birdeatingmosquitoMore and more people are becoming aware of the increasing variety of mosquito-borne diseases. From malaria to yellow fever, dengue to the newest outbreak, chikungunya, the aedes aegypti, the most social of the world’s mosquitoes, plays a prominent role in them all.

In a recent article published in the Miami Herald, Roger Nasci of the federal Centers for Disease Control and Prevention said that while the aedes aegypti is not the only type of mosquito that carries these diseases, it is “uniquely suited to spreading disease, because it likes living around people.”

An increase in awareness about a certain set of issues should always be accompanied by an increase in the awareness of ways to help prevent and deal with those issues. Some methods, such as discarding any standing water, are proven ways to decrease the pervasiveness of mosquitoes in your life. Other methods, however, are less substantiated in their proof.

Common Myths Surrounding Mosquito Attraction

Banana consumption: Despite somewhat popular belief, the consumption of bananas had not as of yet proven scientifically to attract mosquitoes. Susan Paskewitz, an entomologist at the University of Wisconsin at Madison, conducted a study in her lab and concluded that there is no link between the consumption of bananas and the level of attraction that the average mosquito feels for the eater.

Dryer sheets: Perhaps because the scientific verdict has not yet been weighed (for there have not yet been any studies conducted on the matter), great debates rage on surrounding the efficacy of dryer sheets as an insect repellant. Some claim – from experience – that rubbing yourself down with the sheets a couple of times a day can reduce mosquito attraction, others simply stuff a couple of sheets in their trouser pockets. These actions elicit skepticism, and, indeed, even laughter from others, but the general consensus seems to be that even if the static-eliminators play a role in mosquito repelling, they are not often trusted to be the solitary solution to a major problem.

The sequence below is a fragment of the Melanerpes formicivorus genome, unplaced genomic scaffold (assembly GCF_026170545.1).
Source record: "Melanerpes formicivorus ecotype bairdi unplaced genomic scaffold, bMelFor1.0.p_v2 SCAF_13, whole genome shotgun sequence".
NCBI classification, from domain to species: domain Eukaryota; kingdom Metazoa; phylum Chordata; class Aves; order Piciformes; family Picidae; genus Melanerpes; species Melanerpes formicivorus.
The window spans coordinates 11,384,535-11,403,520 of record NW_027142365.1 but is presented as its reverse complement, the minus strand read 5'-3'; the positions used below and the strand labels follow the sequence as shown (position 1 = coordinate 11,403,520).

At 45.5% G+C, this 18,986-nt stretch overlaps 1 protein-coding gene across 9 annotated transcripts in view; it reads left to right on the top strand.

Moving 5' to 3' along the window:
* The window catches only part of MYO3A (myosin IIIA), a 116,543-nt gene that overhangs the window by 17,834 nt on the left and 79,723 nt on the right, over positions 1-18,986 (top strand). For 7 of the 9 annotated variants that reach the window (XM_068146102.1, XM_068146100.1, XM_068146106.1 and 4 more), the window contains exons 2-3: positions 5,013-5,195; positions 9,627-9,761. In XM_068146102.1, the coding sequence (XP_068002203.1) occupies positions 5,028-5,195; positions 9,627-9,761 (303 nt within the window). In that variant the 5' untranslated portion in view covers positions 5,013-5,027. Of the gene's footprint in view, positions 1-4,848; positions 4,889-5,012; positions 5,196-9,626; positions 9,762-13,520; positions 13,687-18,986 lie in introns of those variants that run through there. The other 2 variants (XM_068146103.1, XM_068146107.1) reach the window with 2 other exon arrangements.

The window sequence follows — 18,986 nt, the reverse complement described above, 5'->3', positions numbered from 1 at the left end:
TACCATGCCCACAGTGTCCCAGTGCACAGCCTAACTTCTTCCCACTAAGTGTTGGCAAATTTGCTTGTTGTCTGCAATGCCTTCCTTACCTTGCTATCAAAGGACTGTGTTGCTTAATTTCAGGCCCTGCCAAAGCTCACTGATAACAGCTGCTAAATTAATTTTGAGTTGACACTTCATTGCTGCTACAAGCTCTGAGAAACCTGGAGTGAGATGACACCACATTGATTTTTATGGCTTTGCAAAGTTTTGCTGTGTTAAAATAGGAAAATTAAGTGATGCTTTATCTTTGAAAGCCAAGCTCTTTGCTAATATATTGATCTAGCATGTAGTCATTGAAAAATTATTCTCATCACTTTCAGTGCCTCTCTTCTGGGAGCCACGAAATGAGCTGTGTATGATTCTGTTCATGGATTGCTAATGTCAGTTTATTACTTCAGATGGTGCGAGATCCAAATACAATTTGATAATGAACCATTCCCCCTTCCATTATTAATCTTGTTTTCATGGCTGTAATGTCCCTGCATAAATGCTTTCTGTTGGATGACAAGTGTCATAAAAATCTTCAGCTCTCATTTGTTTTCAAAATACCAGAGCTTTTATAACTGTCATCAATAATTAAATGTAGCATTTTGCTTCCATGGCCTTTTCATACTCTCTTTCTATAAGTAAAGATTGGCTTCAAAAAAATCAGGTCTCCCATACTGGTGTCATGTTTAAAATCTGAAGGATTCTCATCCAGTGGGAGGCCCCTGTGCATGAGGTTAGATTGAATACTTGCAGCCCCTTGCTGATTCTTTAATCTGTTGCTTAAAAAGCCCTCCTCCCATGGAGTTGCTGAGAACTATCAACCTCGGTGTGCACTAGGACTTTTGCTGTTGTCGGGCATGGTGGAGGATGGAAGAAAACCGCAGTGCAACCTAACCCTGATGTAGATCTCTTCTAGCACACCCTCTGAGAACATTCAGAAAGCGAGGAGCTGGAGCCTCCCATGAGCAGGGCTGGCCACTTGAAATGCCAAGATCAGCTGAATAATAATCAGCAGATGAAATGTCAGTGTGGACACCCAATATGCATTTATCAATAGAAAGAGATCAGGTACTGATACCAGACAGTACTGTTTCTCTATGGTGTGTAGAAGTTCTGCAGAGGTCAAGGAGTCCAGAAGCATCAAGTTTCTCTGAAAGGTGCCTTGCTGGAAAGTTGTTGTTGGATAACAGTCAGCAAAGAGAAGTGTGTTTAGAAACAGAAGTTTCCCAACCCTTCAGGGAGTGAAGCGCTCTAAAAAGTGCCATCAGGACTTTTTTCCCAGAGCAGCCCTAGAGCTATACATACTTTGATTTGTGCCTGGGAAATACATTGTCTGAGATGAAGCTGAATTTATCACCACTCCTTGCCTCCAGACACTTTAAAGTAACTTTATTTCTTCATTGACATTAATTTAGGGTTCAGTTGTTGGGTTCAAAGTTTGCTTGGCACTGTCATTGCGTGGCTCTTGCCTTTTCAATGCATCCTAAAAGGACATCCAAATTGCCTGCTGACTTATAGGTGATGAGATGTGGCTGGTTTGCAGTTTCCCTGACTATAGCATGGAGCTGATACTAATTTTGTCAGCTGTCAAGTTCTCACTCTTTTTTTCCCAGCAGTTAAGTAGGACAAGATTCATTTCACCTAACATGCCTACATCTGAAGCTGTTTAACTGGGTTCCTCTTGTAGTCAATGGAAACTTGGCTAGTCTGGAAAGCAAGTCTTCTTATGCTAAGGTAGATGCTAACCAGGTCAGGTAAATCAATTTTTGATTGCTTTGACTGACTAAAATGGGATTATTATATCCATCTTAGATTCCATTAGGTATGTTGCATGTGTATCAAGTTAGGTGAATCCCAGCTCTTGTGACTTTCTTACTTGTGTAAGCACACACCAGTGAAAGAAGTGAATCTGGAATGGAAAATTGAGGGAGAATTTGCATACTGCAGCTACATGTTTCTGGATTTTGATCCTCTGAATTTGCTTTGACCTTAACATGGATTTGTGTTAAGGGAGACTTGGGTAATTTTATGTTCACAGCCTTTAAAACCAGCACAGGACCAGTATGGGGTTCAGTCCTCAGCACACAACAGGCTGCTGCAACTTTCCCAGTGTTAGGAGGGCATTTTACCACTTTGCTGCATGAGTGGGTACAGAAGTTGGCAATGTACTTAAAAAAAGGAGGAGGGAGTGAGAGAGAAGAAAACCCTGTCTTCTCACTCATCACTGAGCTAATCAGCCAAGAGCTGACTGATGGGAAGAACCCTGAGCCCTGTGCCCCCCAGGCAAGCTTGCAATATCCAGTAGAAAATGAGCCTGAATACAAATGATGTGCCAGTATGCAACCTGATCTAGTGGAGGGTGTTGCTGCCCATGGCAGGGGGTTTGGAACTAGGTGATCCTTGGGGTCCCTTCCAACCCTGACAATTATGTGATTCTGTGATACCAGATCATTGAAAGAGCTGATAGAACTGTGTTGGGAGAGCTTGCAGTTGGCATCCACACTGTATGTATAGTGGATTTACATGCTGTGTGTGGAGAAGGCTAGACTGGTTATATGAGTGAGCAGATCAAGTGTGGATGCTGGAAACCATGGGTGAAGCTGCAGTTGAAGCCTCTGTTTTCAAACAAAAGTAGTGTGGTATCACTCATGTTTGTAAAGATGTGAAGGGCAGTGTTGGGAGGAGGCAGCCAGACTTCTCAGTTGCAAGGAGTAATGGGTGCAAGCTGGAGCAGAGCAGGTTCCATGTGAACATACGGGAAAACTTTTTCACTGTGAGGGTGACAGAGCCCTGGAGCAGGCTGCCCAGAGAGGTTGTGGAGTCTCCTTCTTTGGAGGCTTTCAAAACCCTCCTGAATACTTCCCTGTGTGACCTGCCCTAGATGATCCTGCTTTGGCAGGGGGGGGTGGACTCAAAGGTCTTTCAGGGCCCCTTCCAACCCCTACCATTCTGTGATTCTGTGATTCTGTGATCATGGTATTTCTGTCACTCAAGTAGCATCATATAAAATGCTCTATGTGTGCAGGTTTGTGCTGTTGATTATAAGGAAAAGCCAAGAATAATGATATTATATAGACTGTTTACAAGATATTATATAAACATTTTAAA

Listerine and Dish soap: Listerine, like dish soap, has many benefits. However, none of the identified benefits at this point include mosquito or insect repelling. The theory goes that Listerine, like other mouthwashes, contains eucalyptol, a known and accepted mosquito repellent. However, unlike marketed mosquito repellents with highly concentrated amounts of eucalyptus, mouthwashes typically contain less than 1% of the eucalyptus-based ingredient.

 

On the other hand, there have been proven all natural ways to keep mosquitoes away!

 

 

References:

ABC News

New York Times

Examiner